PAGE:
51ST SAN SEBASTIAN INTERNATIONAL FILM FESTIVAL - 9/18/2003-9/27/2003
WEDNESDAY, SEPTEMBER 24, 2003
(written by Laura Clifford except where noted as Robin)
Zaman, L'Homme des Roseaux (Zaman, the Man Who Lives in the Reeds) (Zabaltegi)
This simple tale has a dramatic backstory. Director Amer Alwan left Iraq in 1983 to study filmmaking in Paris. He returned in January 2003 to shoot this film on digital video, the export of film from Iraq being forbidden at the time. Facing censorship and the loss of five videotapes which were confiscated, Alwan nonetheless was able to bring this fable, the first Iraqi film to be seen internationally in fifteen years, to the screen.
Zaman (Sami Kaftan) lives the simple life of those who live in Iraq's swamp area with his beloved wife Najma (Shatha Salem) and the adolescent boy they took in when his parents were killed. Zaman awakens each day, washes in the river, prays and makes breakfast with his wife before working at weaving the reeds indigenous to his home. When Najma falls ill, a visiting doctor tells him he'll need to travel to obtain the proper medicine for her and Zaman begins a trek up the Tigris that will end in an exhaustive scouring of every pharmacy in Baghdad. After spending the night curled up against a mosque (Alwan incredibly managed to shoot his character inside the holy building), Zaman, lacking necessary papers, is aided by Iman, a clear-eyed young woman fed up with the political manueverings of the director of the Catholic medical center. Zaman returns home to Najma, who has waited for his return before taking her final rest.
This moving tale is simple, containing images of startling beauty like the play of light that falls into Zaman and Najma's hut through its woven walls. Francois Rabbath's original low key music score features piano and native instruments. B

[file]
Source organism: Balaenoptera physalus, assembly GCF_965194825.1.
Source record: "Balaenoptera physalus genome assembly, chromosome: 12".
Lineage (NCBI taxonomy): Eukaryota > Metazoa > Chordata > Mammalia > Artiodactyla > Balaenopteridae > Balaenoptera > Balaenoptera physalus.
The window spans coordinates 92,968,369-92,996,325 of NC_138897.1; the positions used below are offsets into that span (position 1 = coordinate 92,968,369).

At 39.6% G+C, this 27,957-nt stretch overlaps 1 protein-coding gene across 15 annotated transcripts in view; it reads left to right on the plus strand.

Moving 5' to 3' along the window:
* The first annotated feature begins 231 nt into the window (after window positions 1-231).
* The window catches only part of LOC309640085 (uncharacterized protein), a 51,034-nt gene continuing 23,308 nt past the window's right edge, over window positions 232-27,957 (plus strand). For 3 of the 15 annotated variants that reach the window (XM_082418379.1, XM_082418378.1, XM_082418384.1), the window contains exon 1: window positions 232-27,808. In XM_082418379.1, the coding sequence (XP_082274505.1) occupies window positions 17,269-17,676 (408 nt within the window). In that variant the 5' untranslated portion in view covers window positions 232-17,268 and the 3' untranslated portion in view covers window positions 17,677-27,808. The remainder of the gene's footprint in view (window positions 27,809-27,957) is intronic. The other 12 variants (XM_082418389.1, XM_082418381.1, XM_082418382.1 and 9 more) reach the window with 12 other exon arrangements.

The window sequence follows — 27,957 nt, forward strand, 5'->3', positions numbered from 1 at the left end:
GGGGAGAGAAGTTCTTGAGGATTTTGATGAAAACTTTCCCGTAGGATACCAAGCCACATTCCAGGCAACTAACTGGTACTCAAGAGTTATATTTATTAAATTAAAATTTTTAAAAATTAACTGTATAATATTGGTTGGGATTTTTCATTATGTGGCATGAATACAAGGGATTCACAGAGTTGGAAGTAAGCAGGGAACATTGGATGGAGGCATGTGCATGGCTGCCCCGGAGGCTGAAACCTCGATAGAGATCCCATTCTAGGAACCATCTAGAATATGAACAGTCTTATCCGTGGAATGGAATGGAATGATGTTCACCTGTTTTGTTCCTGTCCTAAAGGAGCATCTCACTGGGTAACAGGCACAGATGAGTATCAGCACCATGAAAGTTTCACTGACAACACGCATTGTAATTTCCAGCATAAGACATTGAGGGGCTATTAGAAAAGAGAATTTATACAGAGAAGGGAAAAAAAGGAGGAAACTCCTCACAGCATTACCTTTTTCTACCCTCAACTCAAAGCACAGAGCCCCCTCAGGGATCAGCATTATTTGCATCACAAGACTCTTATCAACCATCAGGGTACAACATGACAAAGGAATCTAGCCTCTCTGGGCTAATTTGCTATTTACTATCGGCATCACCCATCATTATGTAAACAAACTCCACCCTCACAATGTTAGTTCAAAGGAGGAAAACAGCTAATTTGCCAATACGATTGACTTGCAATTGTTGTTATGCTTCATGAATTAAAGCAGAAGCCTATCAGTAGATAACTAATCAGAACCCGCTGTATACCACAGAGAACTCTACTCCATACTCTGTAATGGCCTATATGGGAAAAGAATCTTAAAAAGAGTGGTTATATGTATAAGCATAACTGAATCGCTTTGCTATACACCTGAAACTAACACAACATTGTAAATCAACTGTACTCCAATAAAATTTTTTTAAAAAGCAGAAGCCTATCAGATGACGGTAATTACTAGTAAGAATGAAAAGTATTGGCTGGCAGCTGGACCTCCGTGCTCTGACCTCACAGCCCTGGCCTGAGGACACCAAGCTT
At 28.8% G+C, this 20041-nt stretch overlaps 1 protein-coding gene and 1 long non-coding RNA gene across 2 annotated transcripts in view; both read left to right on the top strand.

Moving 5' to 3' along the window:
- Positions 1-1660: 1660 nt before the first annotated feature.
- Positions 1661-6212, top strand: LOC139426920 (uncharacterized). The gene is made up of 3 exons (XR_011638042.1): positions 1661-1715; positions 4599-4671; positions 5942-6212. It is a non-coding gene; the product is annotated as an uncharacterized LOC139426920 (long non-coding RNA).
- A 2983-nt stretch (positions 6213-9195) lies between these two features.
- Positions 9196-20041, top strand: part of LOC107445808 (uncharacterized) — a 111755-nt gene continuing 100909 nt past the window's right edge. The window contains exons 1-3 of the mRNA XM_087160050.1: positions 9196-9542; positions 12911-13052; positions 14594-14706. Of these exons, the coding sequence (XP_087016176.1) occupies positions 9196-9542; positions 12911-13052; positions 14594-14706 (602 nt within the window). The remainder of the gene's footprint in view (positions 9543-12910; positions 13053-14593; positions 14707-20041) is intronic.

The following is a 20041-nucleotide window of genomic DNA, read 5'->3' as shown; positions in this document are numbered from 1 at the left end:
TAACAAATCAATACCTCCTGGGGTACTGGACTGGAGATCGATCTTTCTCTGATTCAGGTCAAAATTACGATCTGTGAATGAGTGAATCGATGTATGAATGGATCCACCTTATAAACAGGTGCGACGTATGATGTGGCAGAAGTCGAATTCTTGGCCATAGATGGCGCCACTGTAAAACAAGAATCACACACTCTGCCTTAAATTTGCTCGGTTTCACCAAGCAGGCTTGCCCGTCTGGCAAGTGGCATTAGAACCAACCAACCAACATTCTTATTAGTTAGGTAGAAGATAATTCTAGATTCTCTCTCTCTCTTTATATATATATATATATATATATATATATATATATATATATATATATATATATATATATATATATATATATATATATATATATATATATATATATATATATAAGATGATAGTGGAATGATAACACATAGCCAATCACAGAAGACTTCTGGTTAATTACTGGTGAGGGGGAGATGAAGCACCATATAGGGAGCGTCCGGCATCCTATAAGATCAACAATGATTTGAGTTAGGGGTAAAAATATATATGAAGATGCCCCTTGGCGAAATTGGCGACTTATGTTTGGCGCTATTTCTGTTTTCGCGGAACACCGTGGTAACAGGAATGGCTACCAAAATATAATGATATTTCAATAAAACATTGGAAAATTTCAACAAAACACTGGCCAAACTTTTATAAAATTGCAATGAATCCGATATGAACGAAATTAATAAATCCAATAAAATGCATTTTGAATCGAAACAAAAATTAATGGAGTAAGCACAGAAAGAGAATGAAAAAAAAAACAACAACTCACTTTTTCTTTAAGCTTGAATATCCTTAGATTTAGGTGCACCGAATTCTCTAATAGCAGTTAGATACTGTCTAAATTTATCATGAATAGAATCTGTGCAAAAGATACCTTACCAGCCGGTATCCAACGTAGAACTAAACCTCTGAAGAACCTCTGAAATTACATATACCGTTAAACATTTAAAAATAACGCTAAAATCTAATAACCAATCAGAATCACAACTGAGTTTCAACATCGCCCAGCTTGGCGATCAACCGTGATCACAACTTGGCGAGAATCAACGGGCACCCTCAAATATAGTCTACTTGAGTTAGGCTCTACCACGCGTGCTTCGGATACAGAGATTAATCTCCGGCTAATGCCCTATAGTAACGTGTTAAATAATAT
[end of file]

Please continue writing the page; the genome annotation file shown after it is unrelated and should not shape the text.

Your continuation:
An aging man walks out of his reed hut, gathers up his mat, cleanses his face in the river and says his daily prayers to Allah. It is an everyday scene that has taken place for a thousand years in the marshland along the Tigris River in Iraq. The man, Zaman (Sami Kaftan), and his wife, Najma (Shatha Salim), have built their happy life together in their house of reeds and, though childless, adopted a boy, Yacine (Hussein Imad), orphaned by the 1991 Gulf War. They have lived a quiet, contented existence until Najma falls ill. The local doctor tells them she needs surgery or some special medicine he does not have. Thus begins the journey of salvation and discovery for “Zaman, the Man of the Reeds.”
This is a controversial film – during shooting, the Saddam regime confiscated five of the filmmakers’ tapes for being politically incorrect – and it is the first Iraqi film to enter the world in over 15 years. The controversy, though, is not with the film itself. “Zaman” is sweet and sad story about love and devotion, hope and fear. When Zaman learns of Najma’s sickness, caused by the war, he is fraught with grief and can only think of getting the miracle drug that will cure his beloved. He sets off in his small boat and journeys up the Tigris to Baghdad in search of the precious cure.